the 1860s to the 1920s, the average productivity of labor
in the sharecropping cotton economy declines approximately
1% per year overall. And there are many reasons for this. There’s a decline in soil
fertility that people try to ameliorate by
importing lots of fertilizer. There’s the arrival of new pests
like the boll weevil, which moves north and east from Mexico,
starting in the late 1870s. But, above all, what you see is
that cotton before the Civil War was produced by organized,
calibrated, carefully measured force, delivered in the form of torture. Without that possible, it was simply
not possible at all for workers, whether they’re white or black, deeply
indebted, not indebted, landowners, sharecroppers, tenants,
it didn’t matter. It’s not possible for them
to produce at the same level that enslaved people
were able to produce. And if you look at cotton records,
you see that free people simply did not pick as much cotton,
as quickly, as enslaved people. So the decline in productivity,
at least before the arrival of a mechanical cotton picker– which is
first on the scene in the late 1930s– that decline in productivity
is probably inevitable. But in an economy, a regional economy in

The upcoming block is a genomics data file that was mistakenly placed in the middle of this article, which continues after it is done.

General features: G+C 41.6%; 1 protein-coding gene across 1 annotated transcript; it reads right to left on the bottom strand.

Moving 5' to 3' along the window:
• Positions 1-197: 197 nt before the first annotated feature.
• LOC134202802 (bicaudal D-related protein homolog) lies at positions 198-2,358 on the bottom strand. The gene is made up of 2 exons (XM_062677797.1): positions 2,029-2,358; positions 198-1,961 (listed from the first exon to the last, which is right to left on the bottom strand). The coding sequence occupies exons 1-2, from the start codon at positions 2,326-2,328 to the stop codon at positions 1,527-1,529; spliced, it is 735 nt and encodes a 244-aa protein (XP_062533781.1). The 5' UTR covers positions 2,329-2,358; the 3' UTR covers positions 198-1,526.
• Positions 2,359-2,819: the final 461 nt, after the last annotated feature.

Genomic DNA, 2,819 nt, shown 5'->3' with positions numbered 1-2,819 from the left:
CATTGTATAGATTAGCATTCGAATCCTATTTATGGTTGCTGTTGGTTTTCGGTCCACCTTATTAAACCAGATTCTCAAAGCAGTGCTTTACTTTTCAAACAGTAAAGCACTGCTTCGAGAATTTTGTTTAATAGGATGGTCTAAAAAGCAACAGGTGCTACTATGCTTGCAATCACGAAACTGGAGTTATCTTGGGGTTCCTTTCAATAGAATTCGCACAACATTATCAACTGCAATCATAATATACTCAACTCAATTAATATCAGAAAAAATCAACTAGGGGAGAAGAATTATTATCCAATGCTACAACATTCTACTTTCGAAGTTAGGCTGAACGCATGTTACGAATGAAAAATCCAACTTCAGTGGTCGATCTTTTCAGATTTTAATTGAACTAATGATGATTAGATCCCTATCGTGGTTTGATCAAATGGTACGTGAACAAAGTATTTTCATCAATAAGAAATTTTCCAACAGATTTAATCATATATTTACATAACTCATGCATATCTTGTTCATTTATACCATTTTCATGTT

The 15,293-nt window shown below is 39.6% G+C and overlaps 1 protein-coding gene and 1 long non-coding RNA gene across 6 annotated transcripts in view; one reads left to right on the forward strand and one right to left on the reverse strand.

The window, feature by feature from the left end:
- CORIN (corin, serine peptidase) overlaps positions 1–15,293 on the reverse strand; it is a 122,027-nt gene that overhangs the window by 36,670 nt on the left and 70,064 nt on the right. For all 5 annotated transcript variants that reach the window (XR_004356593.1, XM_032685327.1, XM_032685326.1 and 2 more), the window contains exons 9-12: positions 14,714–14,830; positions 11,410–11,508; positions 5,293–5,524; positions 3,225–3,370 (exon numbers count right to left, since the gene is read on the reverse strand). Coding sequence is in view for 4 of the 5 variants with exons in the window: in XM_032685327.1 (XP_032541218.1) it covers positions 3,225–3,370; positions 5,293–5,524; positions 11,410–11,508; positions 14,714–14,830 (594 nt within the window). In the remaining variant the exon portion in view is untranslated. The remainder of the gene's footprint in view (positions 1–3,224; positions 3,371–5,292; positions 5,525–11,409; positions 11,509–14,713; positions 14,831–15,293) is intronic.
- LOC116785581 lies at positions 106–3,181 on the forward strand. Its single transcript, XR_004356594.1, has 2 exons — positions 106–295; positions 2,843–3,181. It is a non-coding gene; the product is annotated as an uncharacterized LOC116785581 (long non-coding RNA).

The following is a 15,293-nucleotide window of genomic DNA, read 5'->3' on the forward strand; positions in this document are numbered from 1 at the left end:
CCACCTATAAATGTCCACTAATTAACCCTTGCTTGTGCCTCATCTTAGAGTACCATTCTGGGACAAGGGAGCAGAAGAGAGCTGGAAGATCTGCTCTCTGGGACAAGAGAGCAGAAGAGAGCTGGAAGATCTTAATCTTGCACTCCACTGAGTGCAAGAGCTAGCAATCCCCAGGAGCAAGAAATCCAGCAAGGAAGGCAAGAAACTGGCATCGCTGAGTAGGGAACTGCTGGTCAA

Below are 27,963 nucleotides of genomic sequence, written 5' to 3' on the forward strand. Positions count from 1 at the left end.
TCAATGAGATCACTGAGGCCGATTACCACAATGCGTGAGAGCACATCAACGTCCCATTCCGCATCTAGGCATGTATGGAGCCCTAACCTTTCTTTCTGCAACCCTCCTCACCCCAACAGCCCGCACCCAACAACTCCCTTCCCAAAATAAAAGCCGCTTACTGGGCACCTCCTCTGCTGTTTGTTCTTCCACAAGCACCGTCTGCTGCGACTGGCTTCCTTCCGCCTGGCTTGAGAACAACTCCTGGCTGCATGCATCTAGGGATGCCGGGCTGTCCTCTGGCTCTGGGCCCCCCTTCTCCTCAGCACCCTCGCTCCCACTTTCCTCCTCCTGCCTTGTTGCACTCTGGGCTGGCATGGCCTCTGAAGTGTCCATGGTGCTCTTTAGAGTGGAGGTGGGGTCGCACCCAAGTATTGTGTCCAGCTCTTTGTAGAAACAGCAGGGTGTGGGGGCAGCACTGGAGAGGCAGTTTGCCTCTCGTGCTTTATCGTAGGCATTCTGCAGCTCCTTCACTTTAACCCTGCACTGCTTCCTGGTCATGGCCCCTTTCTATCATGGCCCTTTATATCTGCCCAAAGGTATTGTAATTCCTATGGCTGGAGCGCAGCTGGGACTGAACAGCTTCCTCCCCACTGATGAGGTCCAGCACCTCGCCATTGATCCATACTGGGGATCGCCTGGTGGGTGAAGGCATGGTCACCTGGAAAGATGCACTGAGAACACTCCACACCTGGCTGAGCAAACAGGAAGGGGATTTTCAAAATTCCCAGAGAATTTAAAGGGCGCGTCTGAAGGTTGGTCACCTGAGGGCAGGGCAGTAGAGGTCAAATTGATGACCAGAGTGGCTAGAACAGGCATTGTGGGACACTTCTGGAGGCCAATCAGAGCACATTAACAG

the South and a wider national economy, it is predicated on getting export
revenues from the production of cotton. What this meant was that the
United States in general, and the south in particular, had
to find new ways to make profit, to make enough revenue, to continue
to grow the economy at the rate it had been growing
before the Civil War. Sharecropping as an
institution is a sort of machine for trapping laborers in
difficult economic circumstances. And it was trapping more and more
people every year in the South. Thousands and thousands of them,
until by the early 20th century it was something like 9 million in all. But these people who are experiencing
high debt, dropping commodity prices, and a sort of closing
economic future were still citizens of the United States. And so it’s not surprising that
they organized politically, to resist the circumstances in
which they found themselves. And so, beginning in
the 1870s, often working with farmers in other
parts of the country, and at times with workers
who are participating in the new industrial labor
movements, sharecroppers in the South organized a series of third
party and other movements that attempted to change the system of
economics and politics in the South. Ultimately, these would culminate in
the movement that we call populism.